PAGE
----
If you wanna have methods, it just the func keyword, like on other languages. If you want initializers with arguments, you just create an init with arguments such as a need with name. And we typically use this with because it's part of the name, okay? So then I can say name=withname, but you can say withname, that's a weird name for a variable.

So it's good from the outside, but remember that you can separate the argument labels from the actual variable names with a space. So I can call it name, they have ambiguity. How do you solve the problem in Java or JavaScript, here? Any language, anyone? This, well, here in Swift, it's not this, it's self.

You'll get used to that, okay? It's self. So = name. Well, this is empty, that's why it's complaining. That's how you quickly create a class. And then it's OOP, so I can create, that's a human, so we can create a customer. And we can say that we are extending from human with column.

It is similar to C# or C++, we don't use the extends keyword, we just use colon. But actually, we are not going to write a lot of OOP code in our Swift UI application. A struct is just the same. So instead of class, I say struct. I cannot use, I don't use inheritance in this case, so I just created a structure.

I can have methods, I can have initializers. The only difference that we have, with struct, actually very interesting difference. Do you remember what happened with classes if I set a variable with the property that is not optional? I have an error, let's do that. Saying hey, you must set a string or create an initializer that sets that string because it's mandatory, it's not optional.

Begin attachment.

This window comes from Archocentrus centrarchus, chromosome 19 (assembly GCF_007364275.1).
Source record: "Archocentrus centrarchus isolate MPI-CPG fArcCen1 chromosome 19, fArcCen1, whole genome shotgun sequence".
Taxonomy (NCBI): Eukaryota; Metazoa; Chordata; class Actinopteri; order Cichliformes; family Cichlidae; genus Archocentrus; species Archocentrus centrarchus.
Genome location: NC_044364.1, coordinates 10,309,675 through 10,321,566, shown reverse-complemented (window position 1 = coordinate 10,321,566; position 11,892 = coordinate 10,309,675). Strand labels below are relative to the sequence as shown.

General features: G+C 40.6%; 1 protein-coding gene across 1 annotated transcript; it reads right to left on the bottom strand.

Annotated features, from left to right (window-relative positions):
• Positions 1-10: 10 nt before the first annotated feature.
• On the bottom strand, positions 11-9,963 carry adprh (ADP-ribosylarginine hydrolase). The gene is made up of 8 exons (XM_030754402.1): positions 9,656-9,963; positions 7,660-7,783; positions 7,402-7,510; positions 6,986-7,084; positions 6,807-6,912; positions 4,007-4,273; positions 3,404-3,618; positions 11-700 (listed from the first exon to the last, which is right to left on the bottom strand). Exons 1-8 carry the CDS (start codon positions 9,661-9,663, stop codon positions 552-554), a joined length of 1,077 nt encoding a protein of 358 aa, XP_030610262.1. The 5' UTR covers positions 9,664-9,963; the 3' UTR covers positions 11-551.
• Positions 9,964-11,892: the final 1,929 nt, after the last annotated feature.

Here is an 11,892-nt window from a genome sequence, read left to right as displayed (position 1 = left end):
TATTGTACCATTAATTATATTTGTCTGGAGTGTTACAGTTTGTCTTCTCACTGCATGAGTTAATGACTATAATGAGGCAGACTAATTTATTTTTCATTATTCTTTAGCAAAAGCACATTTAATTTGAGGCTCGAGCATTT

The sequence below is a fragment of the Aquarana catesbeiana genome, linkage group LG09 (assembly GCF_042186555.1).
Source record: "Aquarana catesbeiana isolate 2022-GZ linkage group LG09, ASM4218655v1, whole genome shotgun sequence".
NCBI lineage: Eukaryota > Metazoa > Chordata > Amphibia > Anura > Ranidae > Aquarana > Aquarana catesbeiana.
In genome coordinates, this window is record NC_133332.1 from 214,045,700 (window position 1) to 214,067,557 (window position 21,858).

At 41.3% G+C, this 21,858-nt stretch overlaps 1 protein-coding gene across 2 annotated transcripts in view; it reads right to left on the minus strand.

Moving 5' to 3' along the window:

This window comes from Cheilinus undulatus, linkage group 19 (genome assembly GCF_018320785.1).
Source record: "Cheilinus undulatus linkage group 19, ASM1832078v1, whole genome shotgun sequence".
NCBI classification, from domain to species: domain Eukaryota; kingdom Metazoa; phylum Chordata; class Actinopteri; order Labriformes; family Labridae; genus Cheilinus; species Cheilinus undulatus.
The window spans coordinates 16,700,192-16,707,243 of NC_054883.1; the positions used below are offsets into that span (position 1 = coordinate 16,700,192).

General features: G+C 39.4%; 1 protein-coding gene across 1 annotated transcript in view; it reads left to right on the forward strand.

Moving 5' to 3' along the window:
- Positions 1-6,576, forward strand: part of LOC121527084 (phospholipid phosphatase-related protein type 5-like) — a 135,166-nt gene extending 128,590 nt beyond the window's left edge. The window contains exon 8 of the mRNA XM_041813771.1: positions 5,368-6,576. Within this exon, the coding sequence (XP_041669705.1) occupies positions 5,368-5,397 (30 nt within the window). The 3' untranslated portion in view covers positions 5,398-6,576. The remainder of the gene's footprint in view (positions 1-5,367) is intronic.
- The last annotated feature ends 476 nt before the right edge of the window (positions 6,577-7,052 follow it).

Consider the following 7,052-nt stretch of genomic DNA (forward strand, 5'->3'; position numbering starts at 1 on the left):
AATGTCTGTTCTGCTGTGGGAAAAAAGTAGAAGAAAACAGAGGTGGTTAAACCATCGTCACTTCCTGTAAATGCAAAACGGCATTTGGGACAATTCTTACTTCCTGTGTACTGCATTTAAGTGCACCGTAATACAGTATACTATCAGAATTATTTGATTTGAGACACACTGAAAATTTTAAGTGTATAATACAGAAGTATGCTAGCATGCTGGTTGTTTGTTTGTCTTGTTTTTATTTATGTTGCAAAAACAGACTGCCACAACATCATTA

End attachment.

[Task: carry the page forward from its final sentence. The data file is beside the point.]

If it's not optional, I cannot create objects of this class without a name. Well, on structures I don't have that error because the structure creates an automatic initializer. So I have an initializer with a name, by default. So if I wanna create a human let's say that I'm a human kind of.

I don't need to create an explicit initializer receiving the name, it's already built in. So every time you don't have OOP, you have just data and a structure in memory, you just need to create a structure. If you're not using OOP or data sheets just create a structure.

It's faster, it uses less memory than classes, yep?
>> When you pass a human of if I receive a function that will print a human, so I receive a human, okay? And I do something with that. So if I call print on a pass max as an argument, it's creating a copy.

If it's a class, it's passing it by reference. In this case, it's creating a copy. And I know that sounds kind of scary, it's like, I don't wanna make copies of my objects all the time. But this also had to do with memory management, and the stack memory, and so on.

And this is actually more efficient. Structures, even if we are cloning this, the data, it's just basic data. It's being done really fast and optimized in Apple platforms, for example. So using a structure is much faster than using classes.